Where To Find SF’s Best Mexican Food—Outside Of The Mission

Where To Find SF’s Best Mexican Food—Outside Of The MissionNotable Mexican and Central American restaurants south of I-280. | Image: Parker Crane/Hoodline
Eric Eldon
Published on April 12, 2017

For many San Franciscans, the quintessential local Mexican-food experience is a Mission burrito. But some of the city's best Mexican food actually lies outside of the Mission. 

We’ve dug into user review data from Yelp to figure out the other top neighborhoods for Mexican fare around the city, whether you're looking for burritos or something more traditional.

In our findings, you’ll see a concentration of upscale or fusion-forward spots in the downtown and SoMa area, with highlights like HRD’s Korean burritos or Garaje's zapatos.

But many die-hard Mission taqueria patrons may not know that on southern Mission Street, just past Interstate 280, there's another corridor of great, authentic local taquerias, including neighborhood favorites like Taqueria Guadalajara and an outpost of Mission standard El Farolito. 

You’ll also find restaurants specializing in tortas and regional Mexican dishes, and a notably large number of restaurants serving Central American cuisine. 

Here’s a closer look at our findings, including on-the-ground coverage from our partners at ABC7 News.

First, The Mission

If you're new to town—or new to Mexican cuisine—the Mission should still be your first stop. 

In our analysis, we found 92 Mexican restaurants in the Mission—dozens more than any other neighborhood, and roughly a quarter of the 357 total Mexican eateries within city limits, as classified by Yelp.

The Mission still has the most and the best Mexican spots, if you look at average score and number of restaurants. | Image: Parker Crane/Hoodline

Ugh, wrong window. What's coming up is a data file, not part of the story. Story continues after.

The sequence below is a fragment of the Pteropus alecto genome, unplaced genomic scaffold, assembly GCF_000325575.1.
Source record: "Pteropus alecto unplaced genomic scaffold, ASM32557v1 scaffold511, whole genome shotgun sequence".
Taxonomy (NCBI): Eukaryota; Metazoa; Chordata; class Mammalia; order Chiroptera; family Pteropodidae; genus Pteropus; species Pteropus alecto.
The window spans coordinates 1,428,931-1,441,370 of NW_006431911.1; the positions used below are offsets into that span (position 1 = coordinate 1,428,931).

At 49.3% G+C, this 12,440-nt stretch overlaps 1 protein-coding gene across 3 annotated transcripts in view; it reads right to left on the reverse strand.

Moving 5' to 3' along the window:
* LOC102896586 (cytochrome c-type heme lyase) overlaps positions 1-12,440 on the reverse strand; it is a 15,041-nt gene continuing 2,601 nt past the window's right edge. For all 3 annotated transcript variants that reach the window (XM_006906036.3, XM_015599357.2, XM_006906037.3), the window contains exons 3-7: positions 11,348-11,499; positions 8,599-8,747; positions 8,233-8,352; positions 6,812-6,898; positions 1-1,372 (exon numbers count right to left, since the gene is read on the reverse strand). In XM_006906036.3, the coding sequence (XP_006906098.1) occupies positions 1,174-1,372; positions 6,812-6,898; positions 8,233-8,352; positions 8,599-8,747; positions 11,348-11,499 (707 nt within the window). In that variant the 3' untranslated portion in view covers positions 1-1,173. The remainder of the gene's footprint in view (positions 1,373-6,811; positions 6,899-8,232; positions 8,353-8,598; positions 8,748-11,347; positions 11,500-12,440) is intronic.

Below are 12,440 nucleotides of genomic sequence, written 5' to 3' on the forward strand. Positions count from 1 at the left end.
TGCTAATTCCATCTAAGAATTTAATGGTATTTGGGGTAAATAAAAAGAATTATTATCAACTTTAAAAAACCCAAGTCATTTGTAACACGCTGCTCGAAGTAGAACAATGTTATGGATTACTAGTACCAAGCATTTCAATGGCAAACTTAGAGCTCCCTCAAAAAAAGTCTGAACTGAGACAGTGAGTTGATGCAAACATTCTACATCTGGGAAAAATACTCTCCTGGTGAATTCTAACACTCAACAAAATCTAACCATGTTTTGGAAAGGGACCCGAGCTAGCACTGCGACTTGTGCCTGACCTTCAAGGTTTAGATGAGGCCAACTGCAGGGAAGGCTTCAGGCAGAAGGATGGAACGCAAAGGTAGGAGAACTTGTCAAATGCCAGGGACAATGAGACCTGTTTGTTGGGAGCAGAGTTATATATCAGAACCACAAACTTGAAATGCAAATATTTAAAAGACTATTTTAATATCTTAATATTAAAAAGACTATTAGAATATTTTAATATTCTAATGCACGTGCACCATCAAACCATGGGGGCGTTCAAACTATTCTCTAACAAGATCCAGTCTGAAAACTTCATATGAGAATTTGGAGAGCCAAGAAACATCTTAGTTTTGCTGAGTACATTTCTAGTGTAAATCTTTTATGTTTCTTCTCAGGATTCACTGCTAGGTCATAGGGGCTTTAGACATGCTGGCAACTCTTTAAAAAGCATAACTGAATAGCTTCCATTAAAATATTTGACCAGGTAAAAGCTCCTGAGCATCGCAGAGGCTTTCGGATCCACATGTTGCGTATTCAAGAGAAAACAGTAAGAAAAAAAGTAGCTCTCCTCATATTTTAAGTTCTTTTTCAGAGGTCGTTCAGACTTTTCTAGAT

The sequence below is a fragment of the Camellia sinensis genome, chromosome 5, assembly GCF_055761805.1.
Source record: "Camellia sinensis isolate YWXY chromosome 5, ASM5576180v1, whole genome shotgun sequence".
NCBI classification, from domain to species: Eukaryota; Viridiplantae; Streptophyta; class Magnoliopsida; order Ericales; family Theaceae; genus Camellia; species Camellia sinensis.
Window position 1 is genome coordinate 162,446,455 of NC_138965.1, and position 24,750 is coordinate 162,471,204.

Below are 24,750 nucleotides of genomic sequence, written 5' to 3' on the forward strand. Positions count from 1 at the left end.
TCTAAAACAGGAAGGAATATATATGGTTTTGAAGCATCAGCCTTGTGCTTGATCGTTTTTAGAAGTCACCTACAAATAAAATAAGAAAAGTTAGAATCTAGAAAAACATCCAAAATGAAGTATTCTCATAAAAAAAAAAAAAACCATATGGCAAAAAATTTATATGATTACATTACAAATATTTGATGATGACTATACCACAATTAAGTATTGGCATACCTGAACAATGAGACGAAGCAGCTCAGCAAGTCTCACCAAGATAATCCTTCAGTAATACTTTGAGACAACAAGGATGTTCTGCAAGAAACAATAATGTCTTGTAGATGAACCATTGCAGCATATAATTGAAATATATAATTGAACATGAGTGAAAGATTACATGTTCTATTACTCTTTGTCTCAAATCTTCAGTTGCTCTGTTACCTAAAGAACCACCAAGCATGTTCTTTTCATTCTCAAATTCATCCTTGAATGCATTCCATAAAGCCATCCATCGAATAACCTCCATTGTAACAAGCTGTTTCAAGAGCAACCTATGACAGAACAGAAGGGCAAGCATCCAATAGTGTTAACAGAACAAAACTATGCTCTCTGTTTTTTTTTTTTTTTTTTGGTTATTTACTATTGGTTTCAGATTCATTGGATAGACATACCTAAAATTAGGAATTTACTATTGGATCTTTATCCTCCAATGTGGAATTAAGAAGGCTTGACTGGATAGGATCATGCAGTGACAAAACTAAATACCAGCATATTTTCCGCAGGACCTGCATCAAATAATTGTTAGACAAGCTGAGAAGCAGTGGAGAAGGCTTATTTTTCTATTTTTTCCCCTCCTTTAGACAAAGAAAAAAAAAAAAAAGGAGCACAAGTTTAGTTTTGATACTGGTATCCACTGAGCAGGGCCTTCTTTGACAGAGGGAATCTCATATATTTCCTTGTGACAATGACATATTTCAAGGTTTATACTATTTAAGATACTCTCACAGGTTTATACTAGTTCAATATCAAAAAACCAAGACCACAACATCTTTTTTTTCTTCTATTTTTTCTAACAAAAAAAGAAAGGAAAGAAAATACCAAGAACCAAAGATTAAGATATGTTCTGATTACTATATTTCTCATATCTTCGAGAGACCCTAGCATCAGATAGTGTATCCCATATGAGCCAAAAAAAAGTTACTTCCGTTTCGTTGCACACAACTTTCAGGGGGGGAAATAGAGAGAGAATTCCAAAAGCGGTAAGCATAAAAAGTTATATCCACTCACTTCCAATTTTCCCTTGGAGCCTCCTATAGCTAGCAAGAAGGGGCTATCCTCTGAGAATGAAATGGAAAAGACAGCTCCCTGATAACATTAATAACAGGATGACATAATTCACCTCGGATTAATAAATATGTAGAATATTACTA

The average score for a Mexican restaurant in the Mission is one of the highest in the city, with nationally recognized spots like FiveThirtyEight burrito champs La Taqueria, El Farolito, and Taqueria Cancún racking up the five-star reviews. 

SoMa and the Financial District also boast relatively large concentrations of Mexican restaurants, but they're not nearly as popular with Yelpers as the Mission's. 

But we also wanted to get a sense of the less obvious favorites for great Mexican food among Yelp's large, diverse pool of San Francisco reviewers.

So we created a single score for each individual Mexican restaurant, comparing average review score versus total number of reviews to generate a ranked citywide list. 

A mix of the experimental, the new, and the authentic. | IMAGE: PARKER CRANE/HOODLINE

Mexican restaurants can be broadly defined. In SoMa, the field includes sit-down places like tequila bar Tres, which is popular with the ballpark crowd, and fusion spots like Korean-influenced HRD and burger-bar-cum-taqueria Garaje, which came out on top of our ranking with 4.5-star averages across 2,025 and 1,119 reviews, respectively. 

But these locations stand out from the crowd in SoMa, which otherwise boasts a mediocre 3.6-star average for Mexican restaurants. 

So where can a concentration of above-average Mexican food be found—other than the Mission? 

South Of I-280

The answer: Mission Street, south of I-280. While they have fewer total Mexican restaurants than the Mission, Excelsior and Crocker-Amazon both beat the Mission's average restaurant score. 

By the numbers, Taqueria Guadalajara is the local favorite, averaging 4 stars with 711 reviews—the most of any Mexican restaurant in the corridor. Using an internal ranking system, Yelp actually considers it to have the fifth-best burrito in the city, behind prominent Mission spots.